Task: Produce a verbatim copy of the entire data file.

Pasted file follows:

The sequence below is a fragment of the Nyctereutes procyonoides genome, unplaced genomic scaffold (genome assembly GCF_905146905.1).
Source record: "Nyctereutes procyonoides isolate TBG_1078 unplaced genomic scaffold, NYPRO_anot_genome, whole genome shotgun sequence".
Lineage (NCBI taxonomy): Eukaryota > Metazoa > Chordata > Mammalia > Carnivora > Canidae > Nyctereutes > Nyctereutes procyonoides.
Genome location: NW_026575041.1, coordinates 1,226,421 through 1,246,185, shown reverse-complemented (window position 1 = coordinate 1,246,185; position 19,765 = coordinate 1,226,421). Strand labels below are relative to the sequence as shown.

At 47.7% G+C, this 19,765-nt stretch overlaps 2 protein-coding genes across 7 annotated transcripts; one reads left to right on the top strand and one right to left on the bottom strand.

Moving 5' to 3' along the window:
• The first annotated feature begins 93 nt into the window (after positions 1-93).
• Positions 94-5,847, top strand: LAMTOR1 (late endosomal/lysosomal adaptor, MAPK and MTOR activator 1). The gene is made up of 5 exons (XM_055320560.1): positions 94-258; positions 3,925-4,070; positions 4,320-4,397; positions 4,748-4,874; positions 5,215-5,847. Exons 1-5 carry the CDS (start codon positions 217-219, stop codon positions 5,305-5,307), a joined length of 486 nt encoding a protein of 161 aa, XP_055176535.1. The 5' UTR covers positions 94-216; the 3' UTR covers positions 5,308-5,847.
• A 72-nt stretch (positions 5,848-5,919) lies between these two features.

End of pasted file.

The sequence below is a fragment of the Nyctereutes procyonoides genome, unplaced genomic scaffold (genome assembly GCF_905146905.1).
Source record: "Nyctereutes procyonoides isolate TBG_1078 unplaced genomic scaffold, NYPRO_anot_genome, whole genome shotgun sequence".
Lineage (NCBI taxonomy): Eukaryota > Metazoa > Chordata > Mammalia > Carnivora > Canidae > Nyctereutes > Nyctereutes procyonoides.
Genome location: NW_026575041.1, coordinates 1,226,421 through 1,246,185, shown reverse-complemented (window position 1 = coordinate 1,246,185; position 19,765 = coordinate 1,226,421). Strand labels below are relative to the sequence as shown.

At 47.7% G+C, this 19,765-nt stretch overlaps 2 protein-coding genes across 7 annotated transcripts; one reads left to right on the top strand and one right to left on the bottom strand.

Moving 5' to 3' along the window:
• The first annotated feature begins 93 nt into the window (after positions 1-93).
• Positions 94-5,847, top strand: LAMTOR1 (late endosomal/lysosomal adaptor, MAPK and MTOR activator 1). The gene is made up of 5 exons (XM_055320560.1): positions 94-258; positions 3,925-4,070; positions 4,320-4,397; positions 4,748-4,874; positions 5,215-5,847. Exons 1-5 carry the CDS (start codon positions 217-219, stop codon positions 5,305-5,307), a joined length of 486 nt encoding a protein of 161 aa, XP_055176535.1. The 5' UTR covers positions 94-216; the 3' UTR covers positions 5,308-5,847.
• A 72-nt stretch (positions 5,848-5,919) lies between these two features.